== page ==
Our edition basically follows the manuscript P 252. It faithfully renders the music text in a uniform manner according to modern-day notational practice; this concerns notably the setting of the accidentals and expression marks. There are three passages (mvt. I m. 77, mvt. II m. 31 and mvt. III m. 140) in which doubts could arise as to whether our main source has transmitted the solo violin part correctly. At these passages we have provided an alternative, namely the reading of the solo part as found in the harpsichord version. Further information can be found in the “Revisionsbericht” (Critical Commentary). We were also prompted, albeit for different reasons, to borrow the harpsichord version for mm. 119f. of the first movement. P 252 apparently presents the original reading here, but Bach later – when arranging the piece for harpsichord – seems to have developed reservations about the last of the auxiliary-note figures on the third quarter of m. 119 and the first and third quarters of m. 120 which leap out of dissonances. He thus altered the original version that had already been entered into the score, changing it in the sense of the variant reproduced in the ossia staff in our edition.
One special problem is the slurring found in the main source: it is extraordinarily negligent, irregular and imprecise. One has the impression that the scribe placed the slurs carelessly, at random, without troubling his mind in the slightest about their musical and performance- technical significance. Of course, it cannot be excluded that such unreliable markings were already contained in his source. At all events, the result is generally as unclear as it is equivocal, and forces one to constantly weigh both musical and performancetechnical aspects. On the whole, our setting of the slurs can only be seen as an approach to what was originally meant. It does not exclude other solutions. Since this problem concerns almost exclusively the solo part (and here the harpsichord version of P 234 offers little help), we are reproducing the part in the Appendix as a facsimile of the respective sections of the score according to P 252. The performer can thus make his own picture of the source and eventually develop his own solutions.
The harpsichord version in P 234 is helpful in determining the interpretation of the articulation marks in the orchestral parts. At the ritornello of the finale, which is heard five times and bears somewhat different markings each time in P 252 even though there is no visible motivation for this, we have decided to uniformly borrow the articulation form found in P 234 for all the ritornellos.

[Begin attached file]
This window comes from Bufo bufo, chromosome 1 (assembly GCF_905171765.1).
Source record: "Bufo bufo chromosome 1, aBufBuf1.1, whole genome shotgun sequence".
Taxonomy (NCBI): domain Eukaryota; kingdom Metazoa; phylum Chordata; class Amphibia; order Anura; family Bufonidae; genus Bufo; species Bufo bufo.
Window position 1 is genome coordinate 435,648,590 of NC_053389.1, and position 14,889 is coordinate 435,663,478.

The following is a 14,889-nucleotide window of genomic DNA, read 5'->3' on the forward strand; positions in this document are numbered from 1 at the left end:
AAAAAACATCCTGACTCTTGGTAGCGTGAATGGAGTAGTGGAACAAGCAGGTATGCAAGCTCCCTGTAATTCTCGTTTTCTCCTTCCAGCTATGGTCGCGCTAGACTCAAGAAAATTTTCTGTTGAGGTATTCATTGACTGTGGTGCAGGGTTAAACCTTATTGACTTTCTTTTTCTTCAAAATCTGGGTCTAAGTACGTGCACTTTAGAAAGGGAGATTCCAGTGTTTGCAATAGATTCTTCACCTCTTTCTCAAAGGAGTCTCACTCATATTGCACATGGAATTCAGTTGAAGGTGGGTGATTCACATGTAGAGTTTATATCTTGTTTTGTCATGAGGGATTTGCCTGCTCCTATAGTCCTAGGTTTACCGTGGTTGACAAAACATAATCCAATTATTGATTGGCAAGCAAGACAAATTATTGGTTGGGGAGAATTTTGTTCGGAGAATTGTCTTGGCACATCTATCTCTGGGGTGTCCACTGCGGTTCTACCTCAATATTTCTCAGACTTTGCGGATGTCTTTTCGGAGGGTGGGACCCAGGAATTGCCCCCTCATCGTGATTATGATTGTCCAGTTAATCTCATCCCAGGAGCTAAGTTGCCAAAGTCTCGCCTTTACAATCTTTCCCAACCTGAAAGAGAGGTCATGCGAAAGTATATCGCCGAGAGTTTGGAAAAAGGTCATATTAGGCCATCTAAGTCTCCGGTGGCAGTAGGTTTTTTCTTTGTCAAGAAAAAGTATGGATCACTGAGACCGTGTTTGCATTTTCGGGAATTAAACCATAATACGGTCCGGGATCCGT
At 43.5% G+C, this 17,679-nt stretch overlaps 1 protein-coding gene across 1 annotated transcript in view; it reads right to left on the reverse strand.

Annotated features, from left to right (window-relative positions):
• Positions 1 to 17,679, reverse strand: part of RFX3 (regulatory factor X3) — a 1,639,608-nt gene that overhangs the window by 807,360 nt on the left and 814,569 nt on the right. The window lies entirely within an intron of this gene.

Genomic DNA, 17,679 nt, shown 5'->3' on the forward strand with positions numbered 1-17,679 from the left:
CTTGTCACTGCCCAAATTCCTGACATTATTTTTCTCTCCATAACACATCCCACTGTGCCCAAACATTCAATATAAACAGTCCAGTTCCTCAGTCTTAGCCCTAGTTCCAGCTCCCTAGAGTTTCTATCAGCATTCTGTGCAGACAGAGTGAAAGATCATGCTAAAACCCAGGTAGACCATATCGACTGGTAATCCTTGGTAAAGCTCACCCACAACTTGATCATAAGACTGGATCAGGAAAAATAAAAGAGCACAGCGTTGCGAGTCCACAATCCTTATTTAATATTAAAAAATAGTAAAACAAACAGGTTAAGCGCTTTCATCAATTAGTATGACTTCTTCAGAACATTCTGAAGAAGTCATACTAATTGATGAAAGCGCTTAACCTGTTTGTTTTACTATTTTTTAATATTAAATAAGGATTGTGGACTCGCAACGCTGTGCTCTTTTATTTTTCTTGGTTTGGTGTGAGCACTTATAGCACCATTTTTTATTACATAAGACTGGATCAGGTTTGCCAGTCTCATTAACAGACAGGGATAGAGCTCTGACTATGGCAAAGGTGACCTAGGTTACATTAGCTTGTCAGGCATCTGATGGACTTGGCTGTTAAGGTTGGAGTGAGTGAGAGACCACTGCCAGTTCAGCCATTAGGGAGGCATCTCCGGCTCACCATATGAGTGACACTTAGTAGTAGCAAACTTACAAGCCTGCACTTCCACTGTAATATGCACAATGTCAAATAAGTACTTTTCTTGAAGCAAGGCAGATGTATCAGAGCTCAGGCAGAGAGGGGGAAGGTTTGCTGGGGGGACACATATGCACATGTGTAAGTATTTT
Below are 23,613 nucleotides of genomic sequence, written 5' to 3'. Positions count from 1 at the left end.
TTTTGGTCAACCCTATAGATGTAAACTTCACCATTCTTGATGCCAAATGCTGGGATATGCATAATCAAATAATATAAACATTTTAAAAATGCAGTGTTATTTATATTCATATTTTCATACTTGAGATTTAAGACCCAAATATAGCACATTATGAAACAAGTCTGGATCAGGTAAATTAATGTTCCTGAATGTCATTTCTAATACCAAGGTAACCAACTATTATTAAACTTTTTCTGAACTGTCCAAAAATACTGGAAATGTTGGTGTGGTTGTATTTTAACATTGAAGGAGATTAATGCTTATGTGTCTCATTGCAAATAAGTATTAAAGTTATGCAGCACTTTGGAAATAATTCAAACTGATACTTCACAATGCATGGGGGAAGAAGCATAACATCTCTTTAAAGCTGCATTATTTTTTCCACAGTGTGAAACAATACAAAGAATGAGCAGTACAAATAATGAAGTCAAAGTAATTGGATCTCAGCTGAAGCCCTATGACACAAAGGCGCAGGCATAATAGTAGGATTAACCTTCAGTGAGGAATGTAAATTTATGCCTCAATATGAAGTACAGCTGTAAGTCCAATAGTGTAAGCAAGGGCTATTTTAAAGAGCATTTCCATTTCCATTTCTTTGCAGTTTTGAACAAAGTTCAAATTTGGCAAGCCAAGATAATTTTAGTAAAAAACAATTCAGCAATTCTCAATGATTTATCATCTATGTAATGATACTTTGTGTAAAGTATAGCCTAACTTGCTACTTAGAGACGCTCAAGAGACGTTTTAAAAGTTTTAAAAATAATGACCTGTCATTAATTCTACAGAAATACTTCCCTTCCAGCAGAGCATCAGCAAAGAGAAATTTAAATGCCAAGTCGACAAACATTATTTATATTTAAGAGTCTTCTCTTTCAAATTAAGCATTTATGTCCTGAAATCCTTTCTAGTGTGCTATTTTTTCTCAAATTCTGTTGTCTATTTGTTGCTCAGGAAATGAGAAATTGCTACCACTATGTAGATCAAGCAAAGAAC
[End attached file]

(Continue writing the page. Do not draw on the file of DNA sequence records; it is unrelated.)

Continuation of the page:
Aside from the exceptions mentioned here, we have indicated additions to the source text in the score through brackets and brokenline slurs. All of these additions are based on the principle of analogy and are limited to this principle; they make no claim to provide an exhaustive marking.
The thoroughbass figuring has been uniformly reproduced in modern transcription, whereby the missing figures have not been supplemented. On the whole, it is very fragmentary and occasionally inconsistent. It can no longer be determined whether the figures were set down by Bach or by an arranger. In view of the rapidly repeated thoroughbass notes in the first movement (mm. 9f. and often afterwards), the harpsichordist would do well to remember Carl Philipp Emanuel Bach’s recommendation to strike only the first, third, fifth, seventh etc. note of a sixteenth-note sequence in such cases. The “Revisionsbericht” supplied at the close of this edition provides further information concerning details of the editorial process.
We wish to extend our cordial thanks to the Music Division of the Staatsbibliothek zu Berlin – Preußischer Kulturbesitz for its permission to use the manuscripts. My particular thanks go out to Sigiswald Kuijken, whose advice helped me enormously in my interpretation of the slurs in P 252.
Göttingen, Spring 2004
Available for sale:
Parts OB 5355
Edition for Violin, Keyboard and Violoncello (ad lib.) by Siegfried Petrenz EB 8694
This edition contains four separately enclosed parts:
– Solo part
– Solo part with fingerings, bowings and comments on performance by Sigiswald Kuijken
– Facsimile of the Solo part from P 252
– Violoncello part
We offer a PDF of the complete text with all notes for download.